A dear friend of mine and I were having some sort of deep conversation a few months ago and somehow we got on a similar topic. Her suggestion if faced with unexpected death with little time to prepare was to follow the lead of the good thief and pray, “Lord, remember me.” I try to say it often, in hopes it will come to me in a split second when most needed.

  24. Father K says:

    It would depend on the circumstances, but ideally I would say, ‘Father, I am sorry for all my sins. Into your hands, Lord I commend my spirit.’
    Note that we pray ‘from a sudden and unprovided death, O Lord deliver us.’ A sudden death can be a blessing. My own mother died that way and I was able anoint her literally as she was dying, so it was a sudden but by no means an unprovided death.

  25. Martin_B says:

    The intruments in the first picture are called “strigilis”.

    In ancient times they were used to scrap off dirt, dust, sweat an oil from the skin.
    As in this case, they were often stored together with a vessel of oil or a similar substance.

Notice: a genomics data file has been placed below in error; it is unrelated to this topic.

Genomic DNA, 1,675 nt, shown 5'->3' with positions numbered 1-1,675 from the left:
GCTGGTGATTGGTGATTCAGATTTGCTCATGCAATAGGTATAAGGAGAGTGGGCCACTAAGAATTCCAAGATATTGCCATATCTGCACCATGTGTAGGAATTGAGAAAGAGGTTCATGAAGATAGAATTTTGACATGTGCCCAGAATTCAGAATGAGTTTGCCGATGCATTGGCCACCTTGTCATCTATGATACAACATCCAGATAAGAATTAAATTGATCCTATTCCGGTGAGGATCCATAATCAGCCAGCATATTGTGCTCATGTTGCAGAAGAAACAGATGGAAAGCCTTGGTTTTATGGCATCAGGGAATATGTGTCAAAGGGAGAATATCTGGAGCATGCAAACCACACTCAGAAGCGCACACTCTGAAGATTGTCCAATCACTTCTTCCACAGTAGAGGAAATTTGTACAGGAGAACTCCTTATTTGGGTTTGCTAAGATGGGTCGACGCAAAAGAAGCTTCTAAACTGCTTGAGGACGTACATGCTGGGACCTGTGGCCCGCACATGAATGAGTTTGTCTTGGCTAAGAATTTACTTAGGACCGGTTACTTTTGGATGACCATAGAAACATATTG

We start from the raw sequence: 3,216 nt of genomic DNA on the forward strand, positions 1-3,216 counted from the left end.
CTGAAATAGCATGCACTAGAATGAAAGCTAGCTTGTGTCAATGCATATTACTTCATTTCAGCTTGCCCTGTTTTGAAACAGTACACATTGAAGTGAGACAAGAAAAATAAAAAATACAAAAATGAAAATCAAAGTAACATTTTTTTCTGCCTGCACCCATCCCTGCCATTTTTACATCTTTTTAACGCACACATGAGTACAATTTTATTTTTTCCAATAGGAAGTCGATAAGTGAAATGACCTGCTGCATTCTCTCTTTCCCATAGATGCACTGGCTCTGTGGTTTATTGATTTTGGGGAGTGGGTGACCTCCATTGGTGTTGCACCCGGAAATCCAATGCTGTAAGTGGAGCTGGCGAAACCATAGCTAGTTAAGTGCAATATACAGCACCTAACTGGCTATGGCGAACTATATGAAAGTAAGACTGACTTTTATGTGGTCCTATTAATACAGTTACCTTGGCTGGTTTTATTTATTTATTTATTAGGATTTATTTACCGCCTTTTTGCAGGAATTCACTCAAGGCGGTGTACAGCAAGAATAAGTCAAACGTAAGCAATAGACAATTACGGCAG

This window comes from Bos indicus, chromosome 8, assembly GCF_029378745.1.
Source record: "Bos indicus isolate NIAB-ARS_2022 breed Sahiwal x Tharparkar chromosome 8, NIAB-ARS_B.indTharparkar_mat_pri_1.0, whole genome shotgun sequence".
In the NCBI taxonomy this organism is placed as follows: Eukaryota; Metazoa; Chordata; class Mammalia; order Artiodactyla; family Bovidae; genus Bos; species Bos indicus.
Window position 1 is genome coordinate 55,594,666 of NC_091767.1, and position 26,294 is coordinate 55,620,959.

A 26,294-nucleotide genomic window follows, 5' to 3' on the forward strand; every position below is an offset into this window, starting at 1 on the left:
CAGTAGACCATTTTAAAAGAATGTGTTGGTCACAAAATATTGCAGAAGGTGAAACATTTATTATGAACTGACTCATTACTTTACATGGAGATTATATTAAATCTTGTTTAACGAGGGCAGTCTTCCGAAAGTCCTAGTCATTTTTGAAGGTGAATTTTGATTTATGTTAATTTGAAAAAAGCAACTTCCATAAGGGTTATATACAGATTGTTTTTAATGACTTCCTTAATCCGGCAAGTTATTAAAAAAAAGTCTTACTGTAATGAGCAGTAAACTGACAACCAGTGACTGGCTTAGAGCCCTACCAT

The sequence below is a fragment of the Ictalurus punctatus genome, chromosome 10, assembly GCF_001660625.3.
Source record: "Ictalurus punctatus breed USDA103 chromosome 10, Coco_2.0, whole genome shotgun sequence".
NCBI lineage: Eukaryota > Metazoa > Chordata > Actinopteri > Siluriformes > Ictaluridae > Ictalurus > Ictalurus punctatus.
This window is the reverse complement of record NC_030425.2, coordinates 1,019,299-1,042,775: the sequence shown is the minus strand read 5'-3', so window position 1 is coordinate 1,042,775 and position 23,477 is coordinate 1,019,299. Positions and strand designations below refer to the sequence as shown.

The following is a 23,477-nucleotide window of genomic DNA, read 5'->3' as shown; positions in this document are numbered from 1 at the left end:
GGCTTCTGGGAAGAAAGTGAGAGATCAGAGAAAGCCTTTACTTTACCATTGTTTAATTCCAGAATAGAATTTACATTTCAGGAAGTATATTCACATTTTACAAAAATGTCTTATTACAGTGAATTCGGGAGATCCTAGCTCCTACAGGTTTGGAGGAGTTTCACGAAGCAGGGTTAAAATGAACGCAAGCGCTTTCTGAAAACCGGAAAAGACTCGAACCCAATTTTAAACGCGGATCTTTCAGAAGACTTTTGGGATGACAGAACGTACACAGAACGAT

26. DonL says:

    The “Glory Be…” comes to mind. it’s fast, and focuses on praising God, not me. Dying to self at the moment of death is praiseworthy, no?

  27. Gaz says:

    I’ve long thought that I hope I have the time and strength to pray a devout ‘Confiteor…’. Interesting that in my copy of “Manual of Episcopal Ceremonies” (1948) there is the ‘Profession of Faith to be made by a Dying Bishop.’ It’s the Creed of Pope Pius IV which features in a useful post on this blog. Learning this made me do a bit more homework and I now consider that candidates for RCIA should have a run-through of the Creed of Pope Paul VI (which I consider to be a gem of said papacy and helpful feature in this blog).